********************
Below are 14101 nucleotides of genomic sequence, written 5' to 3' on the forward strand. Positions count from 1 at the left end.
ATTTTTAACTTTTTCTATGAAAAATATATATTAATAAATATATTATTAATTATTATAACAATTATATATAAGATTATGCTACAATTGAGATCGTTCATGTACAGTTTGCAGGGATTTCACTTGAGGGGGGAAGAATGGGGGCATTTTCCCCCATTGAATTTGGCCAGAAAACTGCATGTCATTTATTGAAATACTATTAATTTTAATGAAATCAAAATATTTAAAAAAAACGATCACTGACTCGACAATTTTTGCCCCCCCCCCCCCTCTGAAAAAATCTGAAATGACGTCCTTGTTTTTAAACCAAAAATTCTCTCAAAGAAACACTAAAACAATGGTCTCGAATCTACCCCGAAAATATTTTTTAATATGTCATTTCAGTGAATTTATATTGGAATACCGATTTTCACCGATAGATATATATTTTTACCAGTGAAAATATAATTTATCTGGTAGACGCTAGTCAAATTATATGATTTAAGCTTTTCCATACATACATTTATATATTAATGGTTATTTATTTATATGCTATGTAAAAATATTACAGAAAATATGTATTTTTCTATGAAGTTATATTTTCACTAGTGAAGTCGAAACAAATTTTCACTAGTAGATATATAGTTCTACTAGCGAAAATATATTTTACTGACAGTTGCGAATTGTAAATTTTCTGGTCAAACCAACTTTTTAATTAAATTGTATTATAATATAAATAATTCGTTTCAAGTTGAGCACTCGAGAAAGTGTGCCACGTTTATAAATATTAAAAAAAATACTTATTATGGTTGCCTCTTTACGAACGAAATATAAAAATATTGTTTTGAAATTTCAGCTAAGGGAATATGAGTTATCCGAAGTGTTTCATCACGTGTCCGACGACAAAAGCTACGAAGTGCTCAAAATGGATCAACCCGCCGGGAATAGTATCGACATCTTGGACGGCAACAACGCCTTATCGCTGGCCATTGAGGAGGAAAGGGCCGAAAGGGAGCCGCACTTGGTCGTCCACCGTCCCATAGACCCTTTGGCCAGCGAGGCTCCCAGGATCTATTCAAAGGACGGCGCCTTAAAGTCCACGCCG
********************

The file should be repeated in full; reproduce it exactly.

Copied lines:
Below are 14101 nucleotides of genomic sequence, written 5' to 3' on the forward strand. Positions count from 1 at the left end.
ATTTTTAACTTTTTCTATGAAAAATATATATTAATAAATATATTATTAATTATTATAACAATTATATATAAGATTATGCTACAATTGAGATCGTTCATGTACAGTTTGCAGGGATTTCACTTGAGGGGGGAAGAATGGGGGCATTTTCCCCCATTGAATTTGGCCAGAAAACTGCATGTCATTTATTGAAATACTATTAATTTTAATGAAATCAAAATATTTAAAAAAAACGATCACTGACTCGACAATTTTTGCCCCCCCCCCCCCTCTGAAAAAATCTGAAATGACGTCCTTGTTTTTAAACCAAAAATTCTCTCAAAGAAACACTAAAACAATGGTCTCGAATCTACCCCGAAAATATTTTTTAATATGTCATTTCAGTGAATTTATATTGGAATACCGATTTTCACCGATAGATATATATTTTTACCAGTGAAAATATAATTTATCTGGTAGACGCTAGTCAAATTATATGATTTAAGCTTTTCCATACATACATTTATATATTAATGGTTATTTATTTATATGCTATGTAAAAATATTACAGAAAATATGTATTTTTCTATGAAGTTATATTTTCACTAGTGAAGTCGAAACAAATTTTCACTAGTAGATATATAGTTCTACTAGCGAAAATATATTTTACTGACAGTTGCGAATTGTAAATTTTCTGGTCAAACCAACTTTTTAATTAAATTGTATTATAATATAAATAATTCGTTTCAAGTTGAGCACTCGAGAAAGTGTGCCACGTTTATAAATATTAAAAAAAATACTTATTATGGTTGCCTCTTTACGAACGAAATATAAAAATATTGTTTTGAAATTTCAGCTAAGGGAATATGAGTTATCCGAAGTGTTTCATCACGTGTCCGACGACAAAAGCTACGAAGTGCTCAAAATGGATCAACCCGCCGGGAATAGTATCGACATCTTGGACGGCAACAACGCCTTATCGCTGGCCATTGAGGAGGAAAGGGCCGAAAGGGAGCCGCACTTGGTCGTCCACCGTCCCATAGACCCTTTGGCCAGCGAGGCTCCCAGGATCTATTCAAAGGACGGCGCCTTAAAGTCCACGCCG